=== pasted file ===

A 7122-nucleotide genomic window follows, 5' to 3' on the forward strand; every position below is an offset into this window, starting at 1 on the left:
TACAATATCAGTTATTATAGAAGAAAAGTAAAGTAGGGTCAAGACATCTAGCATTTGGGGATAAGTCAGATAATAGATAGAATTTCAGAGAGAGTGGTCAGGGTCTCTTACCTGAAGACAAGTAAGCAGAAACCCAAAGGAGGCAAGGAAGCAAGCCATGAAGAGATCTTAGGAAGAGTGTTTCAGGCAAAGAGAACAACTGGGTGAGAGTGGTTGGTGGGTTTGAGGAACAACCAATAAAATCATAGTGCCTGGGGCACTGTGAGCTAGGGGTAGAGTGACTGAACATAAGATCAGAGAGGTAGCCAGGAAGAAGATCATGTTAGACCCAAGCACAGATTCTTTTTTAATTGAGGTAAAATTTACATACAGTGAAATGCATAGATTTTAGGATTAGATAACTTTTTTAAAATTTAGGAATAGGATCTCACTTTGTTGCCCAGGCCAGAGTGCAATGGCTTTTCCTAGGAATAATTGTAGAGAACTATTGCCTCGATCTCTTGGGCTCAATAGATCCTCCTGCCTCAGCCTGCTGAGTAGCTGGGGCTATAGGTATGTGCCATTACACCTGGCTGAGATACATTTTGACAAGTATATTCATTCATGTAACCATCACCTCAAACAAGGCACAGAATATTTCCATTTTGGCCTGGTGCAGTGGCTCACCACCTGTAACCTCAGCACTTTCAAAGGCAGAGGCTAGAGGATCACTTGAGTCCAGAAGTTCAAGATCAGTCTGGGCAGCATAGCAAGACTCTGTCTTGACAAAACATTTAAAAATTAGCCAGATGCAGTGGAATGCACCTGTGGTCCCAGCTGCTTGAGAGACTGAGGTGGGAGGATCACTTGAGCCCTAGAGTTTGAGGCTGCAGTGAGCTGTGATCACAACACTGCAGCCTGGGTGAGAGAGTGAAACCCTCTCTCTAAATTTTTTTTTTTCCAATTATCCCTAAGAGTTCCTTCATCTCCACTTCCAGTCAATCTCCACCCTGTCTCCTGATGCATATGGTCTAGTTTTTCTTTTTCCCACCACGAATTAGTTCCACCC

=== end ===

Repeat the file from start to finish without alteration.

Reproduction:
A 7122-nucleotide genomic window follows, 5' to 3' on the forward strand; every position below is an offset into this window, starting at 1 on the left:
TACAATATCAGTTATTATAGAAGAAAAGTAAAGTAGGGTCAAGACATCTAGCATTTGGGGATAAGTCAGATAATAGATAGAATTTCAGAGAGAGTGGTCAGGGTCTCTTACCTGAAGACAAGTAAGCAGAAACCCAAAGGAGGCAAGGAAGCAAGCCATGAAGAGATCTTAGGAAGAGTGTTTCAGGCAAAGAGAACAACTGGGTGAGAGTGGTTGGTGGGTTTGAGGAACAACCAATAAAATCATAGTGCCTGGGGCACTGTGAGCTAGGGGTAGAGTGACTGAACATAAGATCAGAGAGGTAGCCAGGAAGAAGATCATGTTAGACCCAAGCACAGATTCTTTTTTAATTGAGGTAAAATTTACATACAGTGAAATGCATAGATTTTAGGATTAGATAACTTTTTTAAAATTTAGGAATAGGATCTCACTTTGTTGCCCAGGCCAGAGTGCAATGGCTTTTCCTAGGAATAATTGTAGAGAACTATTGCCTCGATCTCTTGGGCTCAATAGATCCTCCTGCCTCAGCCTGCTGAGTAGCTGGGGCTATAGGTATGTGCCATTACACCTGGCTGAGATACATTTTGACAAGTATATTCATTCATGTAACCATCACCTCAAACAAGGCACAGAATATTTCCATTTTGGCCTGGTGCAGTGGCTCACCACCTGTAACCTCAGCACTTTCAAAGGCAGAGGCTAGAGGATCACTTGAGTCCAGAAGTTCAAGATCAGTCTGGGCAGCATAGCAAGACTCTGTCTTGACAAAACATTTAAAAATTAGCCAGATGCAGTGGAATGCACCTGTGGTCCCAGCTGCTTGAGAGACTGAGGTGGGAGGATCACTTGAGCCCTAGAGTTTGAGGCTGCAGTGAGCTGTGATCACAACACTGCAGCCTGGGTGAGAGAGTGAAACCCTCTCTCTAAATTTTTTTTTTTCCAATTATCCCTAAGAGTTCCTTCATCTCCACTTCCAGTCAATCTCCACCCTGTCTCCTGATGCATATGGTCTAGTTTTTCTTTTTCCCACCACGAATTAGTTCCACCC